Dendritic cells (DCs) are important regulators of the mammalian immune system and motility is critical to their proper function. Technologies such as cancer immunotherapy critically depend on DC migration. DCs possess multiple chemokine receptors and crawl in response to chemokine gradients, which direct DC positioning throughout the immune system. Ultimately, DCs must integrate multiple signals in order to move in a single direction. The goal of this project is to use a novel biointerfacial tool, micropost array detectors (mPADs), coupled with microfluidic gradient chambers, to apply a time- invariant chemokine gradient to cells, and measure the traction forces exerted by DCs during migration. Our recently published work shows that mPAD arrays are sufficiently sensitive to measure the low traction stresses (0.5 nN per filopod and 20 nN per cell) of migrating DCs. We now use these arrays to understand the components within cells that give rise to directed cell motion and to understand how DCs integrate chemokine signals and convert them to traction stresses and directional motion.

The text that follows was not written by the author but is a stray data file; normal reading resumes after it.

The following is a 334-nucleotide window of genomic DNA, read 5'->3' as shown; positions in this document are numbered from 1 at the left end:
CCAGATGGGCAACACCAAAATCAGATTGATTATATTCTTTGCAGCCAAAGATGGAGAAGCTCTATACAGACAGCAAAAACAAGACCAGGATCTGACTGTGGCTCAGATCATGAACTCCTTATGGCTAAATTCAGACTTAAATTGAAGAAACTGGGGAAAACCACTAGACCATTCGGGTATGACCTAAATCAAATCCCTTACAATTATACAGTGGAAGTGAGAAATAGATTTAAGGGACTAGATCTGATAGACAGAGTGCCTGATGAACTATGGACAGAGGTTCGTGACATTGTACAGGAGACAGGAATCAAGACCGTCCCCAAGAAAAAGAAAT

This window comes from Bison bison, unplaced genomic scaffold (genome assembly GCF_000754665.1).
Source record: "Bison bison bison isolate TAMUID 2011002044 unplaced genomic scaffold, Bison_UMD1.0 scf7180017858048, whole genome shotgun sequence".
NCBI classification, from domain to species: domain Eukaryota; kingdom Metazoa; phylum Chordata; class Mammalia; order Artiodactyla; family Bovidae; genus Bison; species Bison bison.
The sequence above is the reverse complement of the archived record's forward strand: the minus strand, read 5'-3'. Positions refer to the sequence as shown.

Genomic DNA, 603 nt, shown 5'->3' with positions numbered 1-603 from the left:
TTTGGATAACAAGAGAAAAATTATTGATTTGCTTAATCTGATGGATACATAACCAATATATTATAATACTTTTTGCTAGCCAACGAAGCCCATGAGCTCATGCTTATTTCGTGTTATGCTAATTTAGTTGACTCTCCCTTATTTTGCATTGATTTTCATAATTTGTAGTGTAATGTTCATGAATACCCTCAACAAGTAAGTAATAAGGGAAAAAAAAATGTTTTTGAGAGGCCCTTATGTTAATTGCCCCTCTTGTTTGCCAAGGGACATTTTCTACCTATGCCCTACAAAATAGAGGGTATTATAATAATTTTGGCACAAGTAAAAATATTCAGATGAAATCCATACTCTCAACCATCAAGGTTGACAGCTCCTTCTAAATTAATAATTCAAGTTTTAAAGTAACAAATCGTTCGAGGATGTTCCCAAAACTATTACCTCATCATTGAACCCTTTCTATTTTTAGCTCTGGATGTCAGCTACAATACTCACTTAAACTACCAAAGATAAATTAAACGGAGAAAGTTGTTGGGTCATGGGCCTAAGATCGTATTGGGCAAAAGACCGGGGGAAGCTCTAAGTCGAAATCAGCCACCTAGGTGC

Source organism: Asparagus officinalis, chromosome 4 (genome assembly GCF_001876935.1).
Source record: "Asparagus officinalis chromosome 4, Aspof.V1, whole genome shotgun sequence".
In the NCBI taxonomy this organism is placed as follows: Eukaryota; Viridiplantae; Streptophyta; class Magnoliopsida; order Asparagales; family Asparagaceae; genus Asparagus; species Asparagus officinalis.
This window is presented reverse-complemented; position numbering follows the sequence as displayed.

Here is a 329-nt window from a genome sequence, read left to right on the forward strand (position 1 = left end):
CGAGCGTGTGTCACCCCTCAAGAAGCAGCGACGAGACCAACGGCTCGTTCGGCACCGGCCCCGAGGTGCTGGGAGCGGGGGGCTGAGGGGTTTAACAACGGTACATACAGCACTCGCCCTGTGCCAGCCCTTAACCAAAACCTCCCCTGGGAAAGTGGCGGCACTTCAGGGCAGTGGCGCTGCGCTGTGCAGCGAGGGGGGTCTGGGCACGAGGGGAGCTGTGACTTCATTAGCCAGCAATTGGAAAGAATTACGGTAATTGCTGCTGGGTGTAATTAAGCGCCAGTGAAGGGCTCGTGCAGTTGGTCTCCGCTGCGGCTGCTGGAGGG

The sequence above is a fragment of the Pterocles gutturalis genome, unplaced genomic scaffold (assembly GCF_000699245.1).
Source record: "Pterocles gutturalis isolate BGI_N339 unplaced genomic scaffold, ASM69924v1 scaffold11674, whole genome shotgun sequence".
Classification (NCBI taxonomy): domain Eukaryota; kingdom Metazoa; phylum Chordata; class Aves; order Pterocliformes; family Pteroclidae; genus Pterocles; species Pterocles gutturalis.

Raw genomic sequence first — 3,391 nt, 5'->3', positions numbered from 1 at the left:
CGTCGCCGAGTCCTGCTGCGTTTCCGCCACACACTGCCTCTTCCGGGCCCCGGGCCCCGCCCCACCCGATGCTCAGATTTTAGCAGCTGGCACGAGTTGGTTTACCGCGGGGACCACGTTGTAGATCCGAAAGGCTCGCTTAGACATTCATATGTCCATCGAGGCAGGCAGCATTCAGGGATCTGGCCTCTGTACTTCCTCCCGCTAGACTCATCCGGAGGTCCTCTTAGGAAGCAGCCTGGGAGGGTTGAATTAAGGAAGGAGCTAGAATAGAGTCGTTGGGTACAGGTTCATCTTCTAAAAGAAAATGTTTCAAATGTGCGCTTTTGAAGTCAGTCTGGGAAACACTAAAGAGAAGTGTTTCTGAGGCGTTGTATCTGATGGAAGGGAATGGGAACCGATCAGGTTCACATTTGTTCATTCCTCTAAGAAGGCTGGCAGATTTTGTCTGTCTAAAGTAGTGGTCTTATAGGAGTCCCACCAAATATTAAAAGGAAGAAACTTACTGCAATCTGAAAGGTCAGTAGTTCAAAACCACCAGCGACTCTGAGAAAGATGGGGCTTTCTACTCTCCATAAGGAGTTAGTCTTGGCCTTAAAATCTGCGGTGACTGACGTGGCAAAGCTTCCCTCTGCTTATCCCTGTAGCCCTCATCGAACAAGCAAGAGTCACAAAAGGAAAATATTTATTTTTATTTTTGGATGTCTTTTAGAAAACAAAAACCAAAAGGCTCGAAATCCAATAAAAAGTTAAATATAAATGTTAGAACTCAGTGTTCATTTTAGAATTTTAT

The specific aims of the proposal are: 1) to use novel micropost force detector to measure DC motility in well- defined gradients of single chemokines on multiple adhesive ligands;2) to measure the effects of regulatory proteins HS1 and WASp on DC migration in single chemokine gradients;and 3) to measure the forces of DC migration during turning when the gradient rapidly changes direction. In all aims, post arrays will be calibrated to ensure force maps are independent of post architecture, and we will correlate the direction of motion to the spatio-temporal map of forces that DCs exert. Furthermore, by varying the length of posts, we will determine the relationship between substrate elasticity and directional motion. This project is aided by a wealth of molecular and cellular tools including knock out mice in which chemokine receptors, actin regulatory proteins such as WASp, HS1 and myosin II, and various molecular knockdowns and pharmacological agents. The methods we establish here will yield a comprehensive picture of the forces exerted during DC motility, and the methods established here will have a significant impact on the elucidation of the mechanisms of motility of other fast moving amoeboid cells of the immune system that generate low forces, including T-lymphocytes.

National Institute of Health (NIH)
National Institute of General Medical Sciences (NIGMS)
Research Project (R01)
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Biomaterials and Biointerfaces Study Section (BMBI)
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Nie, Zhongzhen
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University of Pennsylvania
Biomedical Engineering
Schools of Engineering
United States
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